It's All about Who You Know (and What You Take)

When you suffer from drug addiction like I did, you never really stop paying for your actions and the behavior you exhibited when you were high. The good news is that with the right guidance and support and the proper level of strength, you learn how to pay for it without having it hurt so much. If you're as lucky as I am, you learn to embrace recovery and the people that helped you get there. For those of you who are laboring over the choice of entering treatment, let me just tell you two things: 1. It does get easier 2. After a while it becomes a simple matter of life and death.

What truly opened my eyes was not even addiction itself, but rather the people that I was associating with while getting high. They say the company you keep says a lot about you; in my case, it my case it turned out to represent my willingness to throw my life away. I practically grew up in nightclubs and everything that went with them. From as far back as when I was 17, I was sneaking into clubs, bribing bouncers and bartenders with MDMA to let me in and "apply my trade", as they say. This continued all through college, until I was about 25 and made the near fatal mistake of trusting my dealer.

I guess you can say I'd been an addict ever since I first started sampling my own supply, something I swore I'd never do. The ironic thing is that I didn't run into serious trouble until I ran out of my own stuff and took some ecstasy that was laced with meth. I took way more than I should have and wound up in the hospital. This was the wake-up call that caused me to enter treatment. There's nothing quite like staring death in the face to let you know that your drug addiction is out of control. A week after I left the hospital, I made arrangments to enter a treatment program in South Florida.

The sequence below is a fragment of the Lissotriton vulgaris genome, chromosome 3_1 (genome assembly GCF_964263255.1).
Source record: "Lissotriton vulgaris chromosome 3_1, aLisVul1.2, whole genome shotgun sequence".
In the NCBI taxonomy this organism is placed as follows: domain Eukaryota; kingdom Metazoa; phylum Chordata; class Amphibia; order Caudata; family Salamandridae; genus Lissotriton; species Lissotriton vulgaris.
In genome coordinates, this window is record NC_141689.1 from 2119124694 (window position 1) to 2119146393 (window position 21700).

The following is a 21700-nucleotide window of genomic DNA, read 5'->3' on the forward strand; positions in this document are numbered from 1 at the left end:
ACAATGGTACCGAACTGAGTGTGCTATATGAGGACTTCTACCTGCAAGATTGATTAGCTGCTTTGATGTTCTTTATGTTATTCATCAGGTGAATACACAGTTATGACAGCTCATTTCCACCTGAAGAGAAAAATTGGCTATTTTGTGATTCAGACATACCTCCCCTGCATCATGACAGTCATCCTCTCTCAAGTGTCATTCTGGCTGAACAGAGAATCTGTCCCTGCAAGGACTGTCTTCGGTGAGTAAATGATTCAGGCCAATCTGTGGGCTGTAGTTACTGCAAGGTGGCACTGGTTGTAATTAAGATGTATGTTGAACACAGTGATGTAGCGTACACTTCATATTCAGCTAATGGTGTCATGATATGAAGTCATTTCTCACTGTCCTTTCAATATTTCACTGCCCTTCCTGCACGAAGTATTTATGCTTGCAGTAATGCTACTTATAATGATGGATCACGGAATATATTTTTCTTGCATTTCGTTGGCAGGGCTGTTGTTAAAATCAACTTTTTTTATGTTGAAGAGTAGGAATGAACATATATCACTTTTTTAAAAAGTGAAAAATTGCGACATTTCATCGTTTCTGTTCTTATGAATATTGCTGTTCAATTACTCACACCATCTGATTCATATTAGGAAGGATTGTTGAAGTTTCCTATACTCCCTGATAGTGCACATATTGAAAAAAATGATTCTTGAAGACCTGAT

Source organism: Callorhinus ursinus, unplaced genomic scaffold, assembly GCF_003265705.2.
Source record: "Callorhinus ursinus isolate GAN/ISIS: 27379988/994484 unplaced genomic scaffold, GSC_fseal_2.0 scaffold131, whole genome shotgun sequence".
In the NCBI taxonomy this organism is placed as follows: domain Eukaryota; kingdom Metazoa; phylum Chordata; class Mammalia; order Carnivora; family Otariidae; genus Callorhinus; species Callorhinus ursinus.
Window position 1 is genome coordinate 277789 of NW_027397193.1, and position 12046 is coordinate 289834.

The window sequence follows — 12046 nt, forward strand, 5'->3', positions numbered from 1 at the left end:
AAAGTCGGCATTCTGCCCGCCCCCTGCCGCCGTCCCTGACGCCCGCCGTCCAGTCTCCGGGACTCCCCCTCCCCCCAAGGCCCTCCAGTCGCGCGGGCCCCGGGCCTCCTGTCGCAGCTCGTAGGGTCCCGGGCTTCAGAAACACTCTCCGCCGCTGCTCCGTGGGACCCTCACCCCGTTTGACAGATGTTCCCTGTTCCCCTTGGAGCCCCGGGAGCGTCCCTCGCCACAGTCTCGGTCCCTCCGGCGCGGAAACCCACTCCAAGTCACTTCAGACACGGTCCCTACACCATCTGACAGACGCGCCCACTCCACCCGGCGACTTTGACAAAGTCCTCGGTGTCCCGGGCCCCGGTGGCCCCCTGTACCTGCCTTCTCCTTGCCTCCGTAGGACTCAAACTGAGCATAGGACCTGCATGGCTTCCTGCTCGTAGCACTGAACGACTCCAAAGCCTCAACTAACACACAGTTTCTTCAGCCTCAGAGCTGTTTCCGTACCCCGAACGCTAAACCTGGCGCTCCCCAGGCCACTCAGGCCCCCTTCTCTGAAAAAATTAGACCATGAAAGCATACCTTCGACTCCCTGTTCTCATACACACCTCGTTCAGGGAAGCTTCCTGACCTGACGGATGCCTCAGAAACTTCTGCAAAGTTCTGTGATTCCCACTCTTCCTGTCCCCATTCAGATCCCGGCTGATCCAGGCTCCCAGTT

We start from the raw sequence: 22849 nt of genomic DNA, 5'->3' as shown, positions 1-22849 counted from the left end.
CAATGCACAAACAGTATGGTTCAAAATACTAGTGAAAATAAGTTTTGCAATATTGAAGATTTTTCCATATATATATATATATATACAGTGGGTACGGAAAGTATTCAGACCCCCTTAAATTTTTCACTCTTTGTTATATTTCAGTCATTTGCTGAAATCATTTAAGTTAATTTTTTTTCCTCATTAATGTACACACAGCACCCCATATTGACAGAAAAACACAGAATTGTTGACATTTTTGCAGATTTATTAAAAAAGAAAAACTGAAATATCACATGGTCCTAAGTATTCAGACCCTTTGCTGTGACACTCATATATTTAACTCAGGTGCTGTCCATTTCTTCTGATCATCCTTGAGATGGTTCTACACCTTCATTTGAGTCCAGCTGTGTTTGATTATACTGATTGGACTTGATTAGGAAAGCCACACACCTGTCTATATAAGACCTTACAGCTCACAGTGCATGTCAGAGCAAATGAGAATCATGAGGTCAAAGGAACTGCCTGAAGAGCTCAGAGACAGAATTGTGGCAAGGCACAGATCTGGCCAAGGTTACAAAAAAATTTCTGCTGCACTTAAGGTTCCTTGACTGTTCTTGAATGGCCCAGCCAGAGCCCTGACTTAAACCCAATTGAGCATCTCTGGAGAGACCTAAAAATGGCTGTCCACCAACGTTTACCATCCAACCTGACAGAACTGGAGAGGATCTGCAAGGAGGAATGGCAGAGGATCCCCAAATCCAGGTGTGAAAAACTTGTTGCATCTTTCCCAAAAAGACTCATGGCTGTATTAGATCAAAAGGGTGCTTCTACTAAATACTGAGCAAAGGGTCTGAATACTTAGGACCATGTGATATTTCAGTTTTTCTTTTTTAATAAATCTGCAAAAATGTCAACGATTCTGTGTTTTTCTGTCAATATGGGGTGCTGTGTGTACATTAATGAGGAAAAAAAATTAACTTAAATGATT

Detox was the hardest part, I had a hard time with withdrawal, but since leaving treatment, I've done my best to swear off all the things (and people) that brought to the point of near death. The problem is, I'd been doing and selling drugs for so long, it became my whole life and my identity. On the first anniversary of my sobriety, I made the decision to move across country and sort of start my life over. It's been overwhelming and liberating all at once. I still keep in regular contact with my therapist and am more aware than ever of the value of life and how quickly it can be taken away.

Contact the National Alcoholism and Substance Abuse Information Center (NASAIC) anytime toll-free at (800) 784-6776 or through our online form, and we will recommend the leading drug and alcohol rehab centers for you or your loved one.